What Seeing Real Poverty Showed Me About Pretending to Be Poor
A few weeks ago I shared my Thoughts From India and Lessons Learned In India (my first guest post). But as my henna fades, I’m afraid my convictions from my trip will, too. One insight I desperately want to remember is how seeing real poverty left me more motivated than ever to “pretend to be poor” in order to share more resources. Witnessing wide economic disparities firsthand was a poignant reminder that I’m just pretending; our lifestyle is truly luxurious by global standards. It was also a good reminder of why I’m pretending, and an encouragement to continue, so I can help those who aren’t just pretending.
By pretending to be poor, I mean living below our means so that we can have extra to give and save. We would never claim to actually be poor or deprived in any sense, and we’re quite content with our lifestyle. Our tongue-in-cheek title comes from a proverb and one of our main goals goals of financial flexibility is to help the destitute. In fact, I believe generosity can be a more effective motivator for wise financial habits than early retirement, financial independence, or even debt payoff. (Read why in the post Get Rich With Generosity.)
I didn’t visit the streets of Calcutta, but I saw one of the world’s largest slums, the massive encampment spanning the outskirts of the Mumbai airport grounds, described in Behind the Beautiful Forevers. I was comfortably bubbled behind the airplane window and can’t imagine what it would’ve been like to walk through its paths, but the sea of blue tarps that is home to one million people left an impression.
On our way to visit a village church we drove through narrow dirt alleys crowded by small, low-roofed homes. These are the real tiny homes, without the high-tech innovations to make them comfortable.
At a children’s home, I met hoards of kids whose parents can’t afford to take care of them. They are well cared for in the homes, but they still live in conditions we’d consider sub-par for our children—twelve to a room in bunks, with a small cubby for their personal belongings.
Another team from our church visited a remote village that our church sponsors. Before the sponsorship program began, they had so little food that at times meals would consist of starchy water leftover from cooking.
In the streets, beggars, often with small children, knocked on our van’s windows. You want to help but you don’t know if they are being exploited, or if a small handout would do much good anyway. And you certainly can’t help everyone in this situation.
We all know this level of disparity exists, and you don’t have to travel the globe to see it. A few years ago I volunteered at an inner city after school program where many of the elementary-aged kids went home to empty houses and no dinner. But in everyday life we are largely sheltered from these extreme conditions. We don’t have time in our busy schedules to enter into the mess we know exists. So instead we simply feel sad when it comes up in conversation.
Evoking guilt is the furthest goal from my mind. I believe contemplating inequity and doing something about it can inspire us to resist our culture’s tide of lifestyle inflation like nothing else. As we deflate our lifestyle we aim to inflate our usefulness, in part by helping others. I wrote about how to Get Rich With Generosity & have experienced that giving away money is one of the best ways to become more disciplined with money. However, it’s not really about getting rich or poor, and certainly not about inflating my ego instead of my lifestyle.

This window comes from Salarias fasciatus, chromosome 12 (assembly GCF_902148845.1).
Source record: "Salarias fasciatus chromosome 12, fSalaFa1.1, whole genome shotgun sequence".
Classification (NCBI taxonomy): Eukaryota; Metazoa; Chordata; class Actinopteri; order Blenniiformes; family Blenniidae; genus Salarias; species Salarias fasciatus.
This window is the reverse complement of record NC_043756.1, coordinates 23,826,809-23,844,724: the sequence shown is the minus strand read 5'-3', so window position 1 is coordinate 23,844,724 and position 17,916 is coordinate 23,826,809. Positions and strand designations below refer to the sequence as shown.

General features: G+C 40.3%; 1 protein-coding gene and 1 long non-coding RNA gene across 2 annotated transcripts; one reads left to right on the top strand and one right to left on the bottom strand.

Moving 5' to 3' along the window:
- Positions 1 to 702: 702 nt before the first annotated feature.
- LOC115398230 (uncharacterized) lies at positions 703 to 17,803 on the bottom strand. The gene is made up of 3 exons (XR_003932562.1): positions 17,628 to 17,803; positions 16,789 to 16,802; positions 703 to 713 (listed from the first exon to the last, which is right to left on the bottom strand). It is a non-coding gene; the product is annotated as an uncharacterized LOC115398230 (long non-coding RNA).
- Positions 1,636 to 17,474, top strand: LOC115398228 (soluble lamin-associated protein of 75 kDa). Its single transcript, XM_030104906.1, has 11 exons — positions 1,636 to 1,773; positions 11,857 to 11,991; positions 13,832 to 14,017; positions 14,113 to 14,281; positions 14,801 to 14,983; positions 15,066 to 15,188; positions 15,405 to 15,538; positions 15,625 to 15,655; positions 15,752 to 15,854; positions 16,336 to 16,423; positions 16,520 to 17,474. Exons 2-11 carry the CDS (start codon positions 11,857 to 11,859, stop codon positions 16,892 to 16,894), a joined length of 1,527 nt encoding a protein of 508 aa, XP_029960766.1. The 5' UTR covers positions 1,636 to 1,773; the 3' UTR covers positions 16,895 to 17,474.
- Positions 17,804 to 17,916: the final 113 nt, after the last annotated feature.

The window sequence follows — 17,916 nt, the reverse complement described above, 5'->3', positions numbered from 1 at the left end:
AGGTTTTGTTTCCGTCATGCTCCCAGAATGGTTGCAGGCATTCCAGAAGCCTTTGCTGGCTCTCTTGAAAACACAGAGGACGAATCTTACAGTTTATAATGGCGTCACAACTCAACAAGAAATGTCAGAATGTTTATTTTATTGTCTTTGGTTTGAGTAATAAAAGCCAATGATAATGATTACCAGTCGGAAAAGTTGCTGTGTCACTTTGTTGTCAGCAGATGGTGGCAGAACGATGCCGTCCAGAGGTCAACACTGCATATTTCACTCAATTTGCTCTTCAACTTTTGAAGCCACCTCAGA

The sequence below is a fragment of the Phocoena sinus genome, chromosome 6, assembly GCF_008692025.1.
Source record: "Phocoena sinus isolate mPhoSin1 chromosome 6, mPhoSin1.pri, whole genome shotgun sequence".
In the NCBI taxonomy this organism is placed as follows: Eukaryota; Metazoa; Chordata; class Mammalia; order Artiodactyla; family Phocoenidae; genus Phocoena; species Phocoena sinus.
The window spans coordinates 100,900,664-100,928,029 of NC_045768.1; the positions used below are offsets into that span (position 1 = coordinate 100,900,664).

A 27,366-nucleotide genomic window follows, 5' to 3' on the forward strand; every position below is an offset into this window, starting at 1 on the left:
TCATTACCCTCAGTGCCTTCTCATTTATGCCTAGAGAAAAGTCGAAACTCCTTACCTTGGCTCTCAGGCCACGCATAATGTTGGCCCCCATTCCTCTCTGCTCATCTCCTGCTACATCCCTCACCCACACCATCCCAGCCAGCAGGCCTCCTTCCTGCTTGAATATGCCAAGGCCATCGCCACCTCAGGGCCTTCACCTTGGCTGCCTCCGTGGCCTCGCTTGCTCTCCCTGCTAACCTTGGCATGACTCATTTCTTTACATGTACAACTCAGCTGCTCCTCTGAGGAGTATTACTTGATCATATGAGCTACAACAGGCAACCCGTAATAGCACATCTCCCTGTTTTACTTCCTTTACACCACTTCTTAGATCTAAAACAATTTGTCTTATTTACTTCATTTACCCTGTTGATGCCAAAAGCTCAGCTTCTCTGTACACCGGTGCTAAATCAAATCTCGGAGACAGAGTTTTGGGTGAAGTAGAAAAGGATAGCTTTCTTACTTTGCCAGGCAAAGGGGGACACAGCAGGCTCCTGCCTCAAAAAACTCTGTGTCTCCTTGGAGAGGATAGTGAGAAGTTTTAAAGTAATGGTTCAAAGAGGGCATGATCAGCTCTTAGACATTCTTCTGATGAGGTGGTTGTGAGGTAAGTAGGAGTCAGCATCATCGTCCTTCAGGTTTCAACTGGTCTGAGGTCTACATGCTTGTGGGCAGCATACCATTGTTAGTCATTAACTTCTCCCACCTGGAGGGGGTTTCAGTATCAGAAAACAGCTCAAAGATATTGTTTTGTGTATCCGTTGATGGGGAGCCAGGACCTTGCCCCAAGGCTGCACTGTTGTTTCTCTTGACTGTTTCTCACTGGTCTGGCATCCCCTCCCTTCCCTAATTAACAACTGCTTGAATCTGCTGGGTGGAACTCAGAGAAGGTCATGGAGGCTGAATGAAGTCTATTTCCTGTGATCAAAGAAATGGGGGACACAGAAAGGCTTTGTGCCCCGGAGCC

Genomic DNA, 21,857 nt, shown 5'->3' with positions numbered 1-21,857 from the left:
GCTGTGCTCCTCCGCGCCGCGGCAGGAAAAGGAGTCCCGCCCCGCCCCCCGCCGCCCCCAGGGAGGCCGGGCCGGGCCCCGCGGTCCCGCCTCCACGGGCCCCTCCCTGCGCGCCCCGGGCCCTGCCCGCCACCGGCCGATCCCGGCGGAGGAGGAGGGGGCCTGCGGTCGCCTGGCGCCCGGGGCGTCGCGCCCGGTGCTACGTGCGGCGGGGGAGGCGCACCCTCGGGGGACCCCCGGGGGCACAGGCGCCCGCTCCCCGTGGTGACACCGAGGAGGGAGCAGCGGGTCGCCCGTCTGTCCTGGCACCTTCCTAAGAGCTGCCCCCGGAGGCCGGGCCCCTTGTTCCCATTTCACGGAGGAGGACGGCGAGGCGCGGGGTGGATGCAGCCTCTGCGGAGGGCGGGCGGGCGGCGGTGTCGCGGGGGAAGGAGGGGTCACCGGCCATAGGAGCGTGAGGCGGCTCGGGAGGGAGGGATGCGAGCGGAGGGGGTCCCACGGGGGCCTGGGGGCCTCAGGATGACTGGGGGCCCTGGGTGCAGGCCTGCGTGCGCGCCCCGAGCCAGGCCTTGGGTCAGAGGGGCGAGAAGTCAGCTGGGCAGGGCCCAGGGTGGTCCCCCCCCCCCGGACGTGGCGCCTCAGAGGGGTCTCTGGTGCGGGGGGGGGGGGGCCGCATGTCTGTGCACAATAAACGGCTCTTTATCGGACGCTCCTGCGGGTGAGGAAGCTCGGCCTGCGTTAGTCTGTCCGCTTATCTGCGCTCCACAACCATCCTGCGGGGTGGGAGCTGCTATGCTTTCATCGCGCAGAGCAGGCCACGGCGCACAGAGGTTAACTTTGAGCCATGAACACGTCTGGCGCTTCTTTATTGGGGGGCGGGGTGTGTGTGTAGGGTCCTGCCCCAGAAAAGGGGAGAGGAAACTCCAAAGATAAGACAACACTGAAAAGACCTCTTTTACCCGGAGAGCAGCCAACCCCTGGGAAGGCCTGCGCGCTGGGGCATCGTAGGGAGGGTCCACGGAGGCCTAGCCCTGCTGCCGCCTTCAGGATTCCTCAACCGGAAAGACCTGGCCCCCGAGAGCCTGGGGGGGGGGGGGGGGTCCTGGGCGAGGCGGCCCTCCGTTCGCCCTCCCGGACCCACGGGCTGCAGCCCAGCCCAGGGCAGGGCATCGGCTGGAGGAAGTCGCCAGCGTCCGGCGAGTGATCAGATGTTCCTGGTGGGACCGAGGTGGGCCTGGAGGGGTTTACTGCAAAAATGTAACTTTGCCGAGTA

Before my trip, I’d occasionally receive a letter from a charity we donate to, outlining a need and requesting additional funds. For the most part I viewed these letters as annoying. “I’m already giving what I want to give to this group,” I’d think and trash the letter without even reading it.
I just received a letter from the organization I traveled with, explaining their fundraising needs for a special training conference. Now that I’ve seen their ministry firsthand, I understand why supporting the conference is so important. Many of the pastors live on a very small stipend, provided by their own congregation after two years of outside sponsorship, and may lack basics such as electricity, shoes, or access to transportation. Far from an annoyance, this letter became a welcome opportunity to practice noblisse oblige and participate in God’s work across the world.
I can’t respond to every letter by sending money, but I’m now equipped to make better decisions about these requests. I have a whole new schema for the realities in developing areas. More than ever I see sharing with others as a way of striving toward equality: “Our desire is not that others might be relieved while you are hard pressed, but that there might be equality” (2 Corinthians 8:13).
No one can eliminate poverty, but we can help improve the life of one person. Or maybe two or three or ten. I encourage you to consider sponsoring a child in poverty. Many charities have a program for child sponsorship because the need is vast, as is the potential for impact. If you’re looking for a trustworthy group, I witnessed India Gospel League in action this summer, and friends of mine highly recommended Compassion International after seeing their work firsthand. Both are doing balanced, legitimate, cost-effective, holistic ministry to truly impoverished people.
Do you think helping others can be a financial motivator?